But I can’t say no and I really can’t stop them anyway, so I’ve decided to let them come. That’s right – Thanksgiving and Christmas are welcome in my home this year.

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No Grinching for me this year. Photo Cred: tvline.com

Can you imagine what it would be like with no Thanksgiving or Christmas? I tried and I can’t. For me, the struggle is that my kids and grandkids are spread across the country now. Some are close, thankfully, but it’s not the same as it used to be. It hasn’t been for quite some time.

I’ve decided, once again, that that is okay. I’ve also decided that it’s okay if I have a favorite season of life. I have a favorite season of the year, so why not extend that to life’s seasons. Mine would be the years when my husband and I had all the kids at home. I loved it in spite of the sleepless nights, crazy hormones, constant calendar challenges, and all.

For favorite season of the year, it would have to be summer. Long days of sunshine, trips with the family, more relaxed schedules. I can almost hear the waves crashing on the beach as I type. My least favorite is winter. I hate to be cold and I don’t like the short days, but I do enjoy the coziness of it and the holidays.

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One of the movies we have to watch every Christmas – It’s a Wonderful Life. Photo Cred: imdb.com

Don’t get me wrong. I am enjoying the season which God has me in now. It’s just not my favorite one, and that’s okay. It really is a wonderful life all through the seasons. Do you have a favorite season? Either of life or of the year?

Love is Blind

Bob, me, and Dena 1983

When we were in our first decade or so of marriage, we had to be creative with our date nights. Inflation was out of control (raising four children is the very definition of inflation). Funds were always tight. Sometimes Bob and I would go to the mall and walk around, get ice cream, or go to the bookstore. Not too exciting, but it got us some time together out of the house, and we enjoyed it.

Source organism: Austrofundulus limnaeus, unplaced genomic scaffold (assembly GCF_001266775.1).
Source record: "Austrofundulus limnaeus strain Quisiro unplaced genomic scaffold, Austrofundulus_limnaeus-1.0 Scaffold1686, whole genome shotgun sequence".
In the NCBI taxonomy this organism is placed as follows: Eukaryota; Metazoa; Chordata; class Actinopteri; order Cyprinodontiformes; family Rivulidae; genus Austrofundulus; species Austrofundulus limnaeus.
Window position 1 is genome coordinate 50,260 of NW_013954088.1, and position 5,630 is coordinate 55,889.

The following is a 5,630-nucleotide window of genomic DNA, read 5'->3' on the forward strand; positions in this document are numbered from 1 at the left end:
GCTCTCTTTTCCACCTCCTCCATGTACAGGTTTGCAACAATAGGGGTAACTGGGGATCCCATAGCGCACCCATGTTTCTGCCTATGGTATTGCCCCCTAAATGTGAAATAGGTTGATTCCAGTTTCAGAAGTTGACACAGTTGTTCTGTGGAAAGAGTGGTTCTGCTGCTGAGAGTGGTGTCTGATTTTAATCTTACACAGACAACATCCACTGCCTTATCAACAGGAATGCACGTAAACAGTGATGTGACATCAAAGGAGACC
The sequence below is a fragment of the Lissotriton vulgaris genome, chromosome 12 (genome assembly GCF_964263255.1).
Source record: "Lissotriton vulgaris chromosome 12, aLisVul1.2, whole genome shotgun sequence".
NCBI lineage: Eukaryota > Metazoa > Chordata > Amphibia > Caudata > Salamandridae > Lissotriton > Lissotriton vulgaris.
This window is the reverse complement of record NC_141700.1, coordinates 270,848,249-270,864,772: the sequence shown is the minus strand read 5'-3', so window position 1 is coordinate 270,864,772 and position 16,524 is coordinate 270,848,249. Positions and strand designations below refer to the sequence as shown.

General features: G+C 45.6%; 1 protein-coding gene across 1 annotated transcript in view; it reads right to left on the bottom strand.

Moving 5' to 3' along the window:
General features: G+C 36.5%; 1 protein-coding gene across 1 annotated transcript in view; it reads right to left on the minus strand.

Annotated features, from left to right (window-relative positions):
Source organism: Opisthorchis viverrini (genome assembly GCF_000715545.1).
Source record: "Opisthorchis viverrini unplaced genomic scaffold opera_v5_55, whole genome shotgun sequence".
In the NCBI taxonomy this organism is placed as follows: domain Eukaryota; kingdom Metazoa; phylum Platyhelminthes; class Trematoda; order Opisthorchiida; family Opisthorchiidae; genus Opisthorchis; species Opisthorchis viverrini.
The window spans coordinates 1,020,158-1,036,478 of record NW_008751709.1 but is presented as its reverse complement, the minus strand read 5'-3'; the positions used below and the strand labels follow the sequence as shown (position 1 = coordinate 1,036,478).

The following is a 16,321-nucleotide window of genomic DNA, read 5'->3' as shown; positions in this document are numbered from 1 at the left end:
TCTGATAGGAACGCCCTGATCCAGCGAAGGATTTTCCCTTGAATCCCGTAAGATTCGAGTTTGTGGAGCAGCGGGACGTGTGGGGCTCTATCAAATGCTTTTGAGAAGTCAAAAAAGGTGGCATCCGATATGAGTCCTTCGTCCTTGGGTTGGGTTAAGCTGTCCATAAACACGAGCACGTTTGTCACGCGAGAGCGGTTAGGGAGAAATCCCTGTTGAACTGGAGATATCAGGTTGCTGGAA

I am one who believes that you can make your own entertainment if you just put your imagination to use. That is why Bob didn’t care too much for walking around the mall with me.

During these walks, sometimes I would challenge him by acting like I was blind. This was especially fun when he would walk a few feet away from me and I would act panicked with my hands outstretched grabbing at the air while calling his name. Sometimes I’d even add, “please don’t leave me alone again,” just for effect.

Bob loved this game as much as you can imagine he did. I often marvel that our marriage is going strong after 44 years!

Of course, I thought I was hysterical. Poor Bob! The thing is, since that time we have watched both of our fathers lose their eyesight. Yep, it doesn’t seem quite as funny anymore, except when I think about my sweet husband navigating marriage through the Altamonte Mall while I was acting like he had navigated himself away from me, I can’t help but chuckle. Even Bob will smile at that memory.

I made the mistake of telling this story to Dena (my daughter). She loved the dark humor and suggested I post it on Halloween. Personally, I wasn’t sure I wanted you to know about this weird side of me, but since I came up empty in the idea department, I relented.

I have matured since those early days. Now I would never act like I’m blind – that’s a little too close to home. I am in my sixties though, and I can tell you that this aging thing is quite interesting. If you want to be scared on Halloween, think about that. My father-in-law once told me that being old was the hardest thing he had ever done, and he was a WWII vet.

Today, I might act like I can’t remember some things – like cooking or cleaning or how to defrag my computer. But there is a method to that madness.

Are You Ever too Old for SeaWorld?

SeaWorld used to be a calm, risk-free place – a place for animals and shows with one lone roller coaster to break things up a bit. Now, it’s the opposite.

For Christmas we gave our local grandsons (10 and 12 years old) a day at SeaWorld with us. We love to give an event when possible. It’s so easy to wrap! We had the date prearranged with our son and his wife to make sure our calendars didn’t collide. The fun began on the way there. (more…)

Words

“Jesus, Mary, and Joseph, it’s time to pack up.”